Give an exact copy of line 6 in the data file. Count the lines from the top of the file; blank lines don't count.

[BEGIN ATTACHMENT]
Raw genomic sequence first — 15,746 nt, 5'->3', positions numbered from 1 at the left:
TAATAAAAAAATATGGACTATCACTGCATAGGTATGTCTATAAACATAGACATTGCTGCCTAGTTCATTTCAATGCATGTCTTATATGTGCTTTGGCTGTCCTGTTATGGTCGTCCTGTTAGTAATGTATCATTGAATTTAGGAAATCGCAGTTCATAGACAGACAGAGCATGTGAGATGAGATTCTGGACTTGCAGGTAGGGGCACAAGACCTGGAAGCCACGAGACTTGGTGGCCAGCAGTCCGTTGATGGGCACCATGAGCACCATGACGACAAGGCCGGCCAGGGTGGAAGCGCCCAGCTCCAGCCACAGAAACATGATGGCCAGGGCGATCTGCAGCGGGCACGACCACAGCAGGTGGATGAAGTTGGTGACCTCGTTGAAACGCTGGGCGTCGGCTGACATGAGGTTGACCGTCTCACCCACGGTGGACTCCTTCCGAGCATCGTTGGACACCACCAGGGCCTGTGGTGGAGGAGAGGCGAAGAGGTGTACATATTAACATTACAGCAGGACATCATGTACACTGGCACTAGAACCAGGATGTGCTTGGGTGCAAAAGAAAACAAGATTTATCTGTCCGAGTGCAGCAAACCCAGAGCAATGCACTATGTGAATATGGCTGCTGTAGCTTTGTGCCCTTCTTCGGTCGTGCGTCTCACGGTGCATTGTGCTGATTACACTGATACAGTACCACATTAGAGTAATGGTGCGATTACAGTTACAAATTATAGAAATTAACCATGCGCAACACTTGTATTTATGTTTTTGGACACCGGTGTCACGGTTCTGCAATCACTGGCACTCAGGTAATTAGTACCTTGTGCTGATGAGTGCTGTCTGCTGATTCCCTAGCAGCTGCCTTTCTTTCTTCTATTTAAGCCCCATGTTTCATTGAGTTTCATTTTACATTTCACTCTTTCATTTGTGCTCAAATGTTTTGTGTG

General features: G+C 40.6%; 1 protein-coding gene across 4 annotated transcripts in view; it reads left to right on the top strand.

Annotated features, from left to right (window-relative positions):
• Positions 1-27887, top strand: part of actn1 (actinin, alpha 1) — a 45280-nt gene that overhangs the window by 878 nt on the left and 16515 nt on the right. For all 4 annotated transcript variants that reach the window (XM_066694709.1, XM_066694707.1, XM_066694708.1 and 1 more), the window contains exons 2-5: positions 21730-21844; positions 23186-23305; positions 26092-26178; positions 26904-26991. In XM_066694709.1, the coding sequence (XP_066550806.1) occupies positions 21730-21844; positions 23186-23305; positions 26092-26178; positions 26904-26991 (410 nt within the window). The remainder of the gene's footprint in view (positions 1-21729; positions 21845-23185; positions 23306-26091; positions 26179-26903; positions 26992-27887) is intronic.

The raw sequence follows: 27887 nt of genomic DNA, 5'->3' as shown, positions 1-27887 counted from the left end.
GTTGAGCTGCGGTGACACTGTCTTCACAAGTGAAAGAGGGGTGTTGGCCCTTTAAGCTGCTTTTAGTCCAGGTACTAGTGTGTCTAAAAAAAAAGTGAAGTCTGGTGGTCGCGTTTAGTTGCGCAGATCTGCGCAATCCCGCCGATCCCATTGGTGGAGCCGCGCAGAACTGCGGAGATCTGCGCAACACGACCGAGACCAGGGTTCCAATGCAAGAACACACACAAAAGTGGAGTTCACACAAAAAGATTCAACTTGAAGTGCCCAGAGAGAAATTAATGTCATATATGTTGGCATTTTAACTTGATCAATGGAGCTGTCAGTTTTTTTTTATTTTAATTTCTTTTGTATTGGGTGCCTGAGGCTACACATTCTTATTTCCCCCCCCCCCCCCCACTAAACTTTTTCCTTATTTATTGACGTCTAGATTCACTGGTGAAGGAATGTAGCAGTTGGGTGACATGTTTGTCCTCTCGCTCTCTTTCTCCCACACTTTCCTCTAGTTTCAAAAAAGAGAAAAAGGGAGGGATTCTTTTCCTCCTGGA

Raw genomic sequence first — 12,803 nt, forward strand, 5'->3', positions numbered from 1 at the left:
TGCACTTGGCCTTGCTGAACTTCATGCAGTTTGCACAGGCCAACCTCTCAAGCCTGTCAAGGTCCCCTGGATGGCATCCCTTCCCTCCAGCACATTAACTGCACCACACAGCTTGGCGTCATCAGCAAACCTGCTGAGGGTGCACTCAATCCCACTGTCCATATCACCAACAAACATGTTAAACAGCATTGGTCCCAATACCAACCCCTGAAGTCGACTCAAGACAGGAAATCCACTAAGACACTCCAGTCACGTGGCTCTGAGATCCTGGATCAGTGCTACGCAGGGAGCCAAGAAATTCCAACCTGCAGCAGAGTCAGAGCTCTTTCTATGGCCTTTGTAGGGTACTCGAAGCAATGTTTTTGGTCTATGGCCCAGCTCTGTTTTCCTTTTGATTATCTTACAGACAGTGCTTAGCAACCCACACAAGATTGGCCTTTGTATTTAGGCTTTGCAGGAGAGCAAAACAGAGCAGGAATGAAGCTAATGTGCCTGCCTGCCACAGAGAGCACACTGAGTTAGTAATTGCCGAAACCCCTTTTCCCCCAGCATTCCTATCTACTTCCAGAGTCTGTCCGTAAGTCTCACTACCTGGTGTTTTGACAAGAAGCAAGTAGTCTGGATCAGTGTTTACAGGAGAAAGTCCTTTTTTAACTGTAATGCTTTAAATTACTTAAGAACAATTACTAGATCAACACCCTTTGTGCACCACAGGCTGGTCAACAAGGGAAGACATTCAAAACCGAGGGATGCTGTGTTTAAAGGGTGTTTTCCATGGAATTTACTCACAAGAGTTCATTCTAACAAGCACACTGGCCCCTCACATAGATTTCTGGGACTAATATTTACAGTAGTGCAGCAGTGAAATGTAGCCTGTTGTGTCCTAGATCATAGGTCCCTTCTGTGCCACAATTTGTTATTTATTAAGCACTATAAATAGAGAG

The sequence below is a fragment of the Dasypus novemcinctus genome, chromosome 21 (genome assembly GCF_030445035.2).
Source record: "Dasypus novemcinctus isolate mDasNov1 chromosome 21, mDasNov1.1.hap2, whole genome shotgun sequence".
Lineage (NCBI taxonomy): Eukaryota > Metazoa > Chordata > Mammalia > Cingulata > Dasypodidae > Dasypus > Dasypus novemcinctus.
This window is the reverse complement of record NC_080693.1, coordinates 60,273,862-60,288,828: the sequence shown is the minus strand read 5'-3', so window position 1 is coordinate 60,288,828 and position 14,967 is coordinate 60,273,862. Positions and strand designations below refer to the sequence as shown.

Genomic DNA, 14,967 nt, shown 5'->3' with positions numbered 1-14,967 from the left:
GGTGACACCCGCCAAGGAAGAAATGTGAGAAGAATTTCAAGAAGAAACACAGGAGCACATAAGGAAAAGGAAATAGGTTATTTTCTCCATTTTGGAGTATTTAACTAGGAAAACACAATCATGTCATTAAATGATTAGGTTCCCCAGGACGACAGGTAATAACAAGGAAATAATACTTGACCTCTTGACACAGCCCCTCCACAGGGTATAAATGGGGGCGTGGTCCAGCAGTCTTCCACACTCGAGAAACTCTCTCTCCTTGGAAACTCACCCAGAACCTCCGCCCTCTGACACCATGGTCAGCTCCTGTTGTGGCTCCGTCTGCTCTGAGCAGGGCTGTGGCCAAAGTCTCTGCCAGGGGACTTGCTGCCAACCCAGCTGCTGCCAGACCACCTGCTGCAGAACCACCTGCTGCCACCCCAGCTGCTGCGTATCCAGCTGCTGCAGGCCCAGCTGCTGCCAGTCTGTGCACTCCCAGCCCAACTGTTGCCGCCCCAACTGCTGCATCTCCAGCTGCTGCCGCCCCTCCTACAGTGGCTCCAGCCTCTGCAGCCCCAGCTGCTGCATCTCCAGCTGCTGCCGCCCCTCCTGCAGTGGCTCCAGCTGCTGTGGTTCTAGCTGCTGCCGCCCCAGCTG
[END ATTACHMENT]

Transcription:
The raw sequence follows: 27887 nt of genomic DNA, 5'->3' as shown, positions 1-27887 counted from the left end.